Televisions are a $31 Billion market, and offer lots of room at the high end. Half a million ultra-high-definition "4Kx2K" televisions are forecast to ship this year, for example. And customers don't tend to change TVs often (maybe 7-8 years, according to detractors), which means Apple has much longer to enjoy the post-sales benefit of a TV installation than it does a cell phone sale. A large market need not have a lot of turnover to offer material opportunity.
Historically, manufacturers used software revenues to subsidize game console hardware in order to reduce sticker-shock. Since games were priced to cover hardware losses, they were relatively expensive. People who wanted a large game collection produced huge revenues for manufacturers, but the cost of games made that prospect so expensive it supported an aftermarket enterprise in dealing used games. When the Xbox was first launched in 2001, its heavily-discounted hardware was only available to buyers who bought a couple of ~$50 games at the same time. Microsoft cheered the high "connect rate" caused by the mandatory tying practice, but still lost money. Some users' unorthodox employment of Xbox hardware led to small-scale but unintentional Microsoft subsidy of Linux desktops and Beowolf clusters. In short, the classic console business model required costly game titles to support hardware sold below cost. However, since the introduction of Xbox360, Microsoft has priced some Xbox models at a premium to manufacturing costs. Currently, subscription services supply subsidy revenue for some hardware units. The subsidy/premium difference between Xbox360 and PS3 may explain why the latter has reached 70 million in sales faster in fewer months since introduction.
Compare the iOS model. Tablets are sold without subsidy, at a profit. Compared to games written for the subsidized-hardware market, iOS games are cheap, and getting cheaper. Since iOS development is much cheaper than on platforms with higher costs of entry, iOS games are also plentiful. Instances exist in which highly-popular games have been written by a single developer using Apple's free development tools. People can therefore afford more games, increasing the value of the platform to the user. Many top-grossing games are free to download, but offer in-app opportunities to buy in-game currency to advance game play. Like the quarter-eating arcade games we grew up on, iOS developers' products sip gently at users' wallets month after month. Apple keeps 30% of that revenue. Ignoring hardware margins for a moment, Apple currently grosses about $12 billion a year through its content store.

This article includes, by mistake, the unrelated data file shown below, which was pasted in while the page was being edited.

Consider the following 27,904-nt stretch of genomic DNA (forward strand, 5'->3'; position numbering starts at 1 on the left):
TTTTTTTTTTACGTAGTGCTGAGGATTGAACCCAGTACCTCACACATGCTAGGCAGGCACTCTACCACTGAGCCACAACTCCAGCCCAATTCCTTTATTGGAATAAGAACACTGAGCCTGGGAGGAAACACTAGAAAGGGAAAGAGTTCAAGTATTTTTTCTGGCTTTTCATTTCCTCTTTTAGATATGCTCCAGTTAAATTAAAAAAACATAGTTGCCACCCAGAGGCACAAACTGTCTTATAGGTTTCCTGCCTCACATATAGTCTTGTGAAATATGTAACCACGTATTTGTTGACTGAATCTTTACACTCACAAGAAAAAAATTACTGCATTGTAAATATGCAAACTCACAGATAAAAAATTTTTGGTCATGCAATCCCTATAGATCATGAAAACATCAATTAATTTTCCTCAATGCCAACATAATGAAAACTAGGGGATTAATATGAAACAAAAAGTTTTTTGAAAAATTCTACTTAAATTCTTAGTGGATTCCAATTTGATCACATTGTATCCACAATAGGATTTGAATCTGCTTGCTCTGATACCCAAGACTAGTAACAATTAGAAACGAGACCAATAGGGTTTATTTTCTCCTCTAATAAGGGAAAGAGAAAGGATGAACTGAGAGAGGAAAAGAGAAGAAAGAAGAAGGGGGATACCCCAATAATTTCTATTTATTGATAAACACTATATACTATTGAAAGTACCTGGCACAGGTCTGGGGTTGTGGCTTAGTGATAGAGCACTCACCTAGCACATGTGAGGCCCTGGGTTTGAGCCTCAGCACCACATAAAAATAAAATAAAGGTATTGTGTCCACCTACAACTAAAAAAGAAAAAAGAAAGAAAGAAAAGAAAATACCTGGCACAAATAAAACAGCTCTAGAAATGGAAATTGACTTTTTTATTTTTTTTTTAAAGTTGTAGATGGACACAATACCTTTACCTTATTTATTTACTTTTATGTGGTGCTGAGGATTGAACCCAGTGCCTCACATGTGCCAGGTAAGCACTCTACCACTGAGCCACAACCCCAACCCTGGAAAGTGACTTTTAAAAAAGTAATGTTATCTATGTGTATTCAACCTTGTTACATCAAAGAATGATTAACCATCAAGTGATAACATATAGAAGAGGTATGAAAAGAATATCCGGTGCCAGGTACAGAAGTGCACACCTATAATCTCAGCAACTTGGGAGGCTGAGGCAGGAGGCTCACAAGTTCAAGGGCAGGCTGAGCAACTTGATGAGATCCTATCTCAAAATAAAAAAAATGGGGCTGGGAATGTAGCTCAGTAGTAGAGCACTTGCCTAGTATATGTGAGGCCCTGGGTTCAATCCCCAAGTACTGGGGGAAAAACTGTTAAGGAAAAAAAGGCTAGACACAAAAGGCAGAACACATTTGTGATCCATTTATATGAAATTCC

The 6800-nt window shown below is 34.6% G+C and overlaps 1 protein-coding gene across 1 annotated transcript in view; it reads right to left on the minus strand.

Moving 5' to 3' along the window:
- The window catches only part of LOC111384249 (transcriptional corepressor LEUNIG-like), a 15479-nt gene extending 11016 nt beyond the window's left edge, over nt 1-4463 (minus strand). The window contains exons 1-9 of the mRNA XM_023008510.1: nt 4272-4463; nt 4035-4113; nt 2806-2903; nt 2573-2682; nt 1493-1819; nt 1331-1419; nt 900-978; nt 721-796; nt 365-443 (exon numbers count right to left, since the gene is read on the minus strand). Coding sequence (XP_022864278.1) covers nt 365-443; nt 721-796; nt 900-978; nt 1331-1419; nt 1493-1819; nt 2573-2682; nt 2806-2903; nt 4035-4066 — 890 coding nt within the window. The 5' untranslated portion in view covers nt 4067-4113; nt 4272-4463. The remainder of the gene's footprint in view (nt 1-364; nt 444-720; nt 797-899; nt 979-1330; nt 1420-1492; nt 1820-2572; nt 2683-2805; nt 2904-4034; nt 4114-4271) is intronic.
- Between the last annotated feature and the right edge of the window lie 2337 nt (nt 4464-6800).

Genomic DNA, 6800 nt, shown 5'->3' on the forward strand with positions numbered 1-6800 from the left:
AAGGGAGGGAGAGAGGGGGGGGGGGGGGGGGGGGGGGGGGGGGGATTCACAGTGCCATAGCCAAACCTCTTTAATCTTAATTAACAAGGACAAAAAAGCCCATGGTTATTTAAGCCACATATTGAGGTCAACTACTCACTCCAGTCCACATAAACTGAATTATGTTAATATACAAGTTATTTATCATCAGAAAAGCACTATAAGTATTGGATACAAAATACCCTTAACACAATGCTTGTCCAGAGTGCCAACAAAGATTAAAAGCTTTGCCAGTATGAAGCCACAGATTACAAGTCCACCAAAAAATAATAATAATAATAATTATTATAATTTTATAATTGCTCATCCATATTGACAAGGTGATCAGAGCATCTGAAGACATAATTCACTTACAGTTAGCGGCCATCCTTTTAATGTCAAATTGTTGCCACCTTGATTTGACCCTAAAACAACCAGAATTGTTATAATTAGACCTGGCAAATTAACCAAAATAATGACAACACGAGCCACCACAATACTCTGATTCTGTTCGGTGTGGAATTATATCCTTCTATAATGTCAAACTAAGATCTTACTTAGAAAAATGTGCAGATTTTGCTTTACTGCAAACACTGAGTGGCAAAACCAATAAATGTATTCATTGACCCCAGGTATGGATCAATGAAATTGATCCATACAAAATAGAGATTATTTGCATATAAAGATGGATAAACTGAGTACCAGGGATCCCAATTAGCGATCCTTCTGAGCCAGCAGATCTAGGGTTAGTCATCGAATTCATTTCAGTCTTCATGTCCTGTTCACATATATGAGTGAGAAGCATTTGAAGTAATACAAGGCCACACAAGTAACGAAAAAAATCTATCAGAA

On the other hand, Apple isn't having a hard time moving hardware, or subsidizing it. Without a need for costly screens, special glass, and other costly components, Apple's existing set-top box is relatively cheap to make. Because of enormous economies of scale in sourcing components, Apple can make money on hardware capable of competing with dramatically more expensive products.
Between customers' willingness to pay a premium for an Apple-branded TV and Apple's capacity to control its costs, billions seem available in big screens. Apple doesn't price AppleTV for hardware-only profit, however. Apple is using the power of its ecosystem to make every Apple product more valuable. How valuable? Despite much lower numbers of set-top units, Apple's iTunes clobbers Microsoft's video on demand. Long-lived hardware like an Apple-branded television will make more valuable every Apple computer, tablet, phone, and iOS music-player - while making ownership of any of those products stickier. Apple prices products not for profit per-product, but enterprise-wide.
Apple's living-room push won't just enhance Apple's massive media marketing machine, but will increase use of other Apple hardware because the ecosystem makes them more useful - more valuable to users - in combination. And the more users buy and organize content with Apple's tools, Apple products will seem more and more valuable for accessing them. Unlike music - in which Apple famously disdained DRM then cut it from the store - movies are still encumbered with anti-piracy encryption whose side-effect is non-portability across device types. As Apple moves more people onto Apple-sourced applications and video content and other non-portable media investment, users' willingness to start over with a competing product will wane.
Show Me The Money
The installed base of televisions is about 1.4 billion units globally, but this number grows annually due to factors such as the addition of households and the increase in televisions per household. The UK market for televisions absorbed 10 million units in 2009 despite the recession; with a $1000 product, Apple would achieve a billion in revenue in the UK alone if it took ten percent of that market.